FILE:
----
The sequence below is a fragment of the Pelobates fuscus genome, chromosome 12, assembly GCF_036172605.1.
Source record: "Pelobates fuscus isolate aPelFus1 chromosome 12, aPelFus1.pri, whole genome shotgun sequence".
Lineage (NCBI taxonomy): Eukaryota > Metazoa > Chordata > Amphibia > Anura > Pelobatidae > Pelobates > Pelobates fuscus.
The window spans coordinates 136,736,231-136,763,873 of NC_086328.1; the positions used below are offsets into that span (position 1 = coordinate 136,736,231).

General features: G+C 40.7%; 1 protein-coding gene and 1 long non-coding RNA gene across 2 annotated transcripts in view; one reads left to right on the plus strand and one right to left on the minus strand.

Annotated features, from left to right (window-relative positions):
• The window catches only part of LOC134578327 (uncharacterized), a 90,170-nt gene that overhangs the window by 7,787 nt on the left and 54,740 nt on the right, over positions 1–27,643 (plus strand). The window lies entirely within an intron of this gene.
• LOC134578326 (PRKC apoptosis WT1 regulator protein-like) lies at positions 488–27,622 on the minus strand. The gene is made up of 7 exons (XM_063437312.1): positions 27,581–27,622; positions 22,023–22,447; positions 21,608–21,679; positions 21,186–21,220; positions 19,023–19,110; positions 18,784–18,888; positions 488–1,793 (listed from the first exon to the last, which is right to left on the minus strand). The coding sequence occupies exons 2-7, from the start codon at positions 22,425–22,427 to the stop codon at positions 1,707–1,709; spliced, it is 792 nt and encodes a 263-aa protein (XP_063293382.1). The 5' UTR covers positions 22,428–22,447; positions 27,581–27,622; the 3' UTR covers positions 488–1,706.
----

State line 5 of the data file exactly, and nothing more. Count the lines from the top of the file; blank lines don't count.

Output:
General features: G+C 40.7%; 1 protein-coding gene and 1 long non-coding RNA gene across 2 annotated transcripts in view; one reads left to right on the plus strand and one right to left on the minus strand.